Fractured Atlas Celebrates IRS Withdrawal of Burdensome Donor Documentation Proposal

I have a wonderful update to share on the advocacy that Fracture Atlas and others in the nonprofit space took part in to oppose proposed changes at the IRS that would have dramatically complicated the way nonprofits accept gifts from donors. This post was originally published here on the Fractured Atlas blog.

Last month, I published a post to the Fractured Atlas blog to share some good and bad news:

The bad news was a series of proposals by the Internal Revenue Service (IRS) to change the way nonprofits document and regulate donations from donors. The changes, which would have compelled nonprofits to collect some donors’ Social Security numbers (SSN) or taxpayer identification numbers (TIN), would have had a profoundly negative impact on Fractured Atlas members, as well as the arts and nonprofit communities at large.

The IRS currently requires nonprofits to substantiate gifts of $250 or more by providing written documentation to donors that state the amount of the gift. Most nonprofits already have a sufficient system in place that gets this done. While donors would have the choice of whether or not to share their SSNs or TINs, many would be discouraged from giving more than $250 — or at all — and nonprofits would be burdened with the responsibility of making costly technological and security updates to properly protect such sensitive donor data.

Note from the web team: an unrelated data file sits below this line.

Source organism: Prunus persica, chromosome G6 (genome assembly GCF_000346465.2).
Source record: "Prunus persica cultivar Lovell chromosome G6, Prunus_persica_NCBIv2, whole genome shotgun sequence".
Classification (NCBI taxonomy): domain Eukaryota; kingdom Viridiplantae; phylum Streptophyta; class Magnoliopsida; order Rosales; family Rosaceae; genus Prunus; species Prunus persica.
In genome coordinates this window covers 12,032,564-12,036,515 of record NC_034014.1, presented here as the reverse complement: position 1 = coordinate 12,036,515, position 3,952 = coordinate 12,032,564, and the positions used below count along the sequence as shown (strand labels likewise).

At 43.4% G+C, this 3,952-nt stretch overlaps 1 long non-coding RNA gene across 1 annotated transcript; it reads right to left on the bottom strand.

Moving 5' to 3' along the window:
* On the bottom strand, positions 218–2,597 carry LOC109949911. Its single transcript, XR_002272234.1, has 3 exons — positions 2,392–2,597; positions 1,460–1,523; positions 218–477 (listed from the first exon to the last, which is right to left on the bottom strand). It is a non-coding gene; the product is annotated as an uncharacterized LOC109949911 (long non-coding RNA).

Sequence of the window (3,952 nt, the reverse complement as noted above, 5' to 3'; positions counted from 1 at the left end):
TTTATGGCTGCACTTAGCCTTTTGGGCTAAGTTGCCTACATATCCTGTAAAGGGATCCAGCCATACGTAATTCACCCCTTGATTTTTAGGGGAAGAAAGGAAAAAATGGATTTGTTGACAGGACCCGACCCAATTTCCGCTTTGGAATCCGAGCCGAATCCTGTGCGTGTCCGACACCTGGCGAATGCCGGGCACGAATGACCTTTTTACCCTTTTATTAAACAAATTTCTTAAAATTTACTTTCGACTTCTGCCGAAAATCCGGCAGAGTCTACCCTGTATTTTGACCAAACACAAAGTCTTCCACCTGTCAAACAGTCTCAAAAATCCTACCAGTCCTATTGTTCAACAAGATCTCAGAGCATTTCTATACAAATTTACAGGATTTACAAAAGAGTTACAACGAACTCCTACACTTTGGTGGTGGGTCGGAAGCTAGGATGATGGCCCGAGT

Fractured Atlas shared a call to action last month and submitted an official comment to the IRS detailing how these changes would negatively impact our organization and members. We took a stand alongside many of our peers from the Performing Arts Alliance (PAA), a national coalition of arts services organizations.

While the good news then was that we had an opportunity to unite as a community and make our voices heard, the good news today is that our advocacy paid off.

As of yesterday, January 8, the IRS has withdrawn its notice of proposed rulemaking. You can read the statement in full, and here’s an excerpt:

“The Treasury Department and the IRS received a substantial number of public commentsin response to the notice of proposed rulemaking. Many of these public comments questioned the need for donee reporting, and many comments expressed significant concerns about donee organizations collecting and maintaining taxpayer identification numbers for purposes of the specific-use information return.”

In other words, the nonprofit community spoke up and our voices were heard. Many thanks to those of you who united with us on this issue — it made all the difference.

Questions? Reach out to me by email at or on Twitter @cduffy90.

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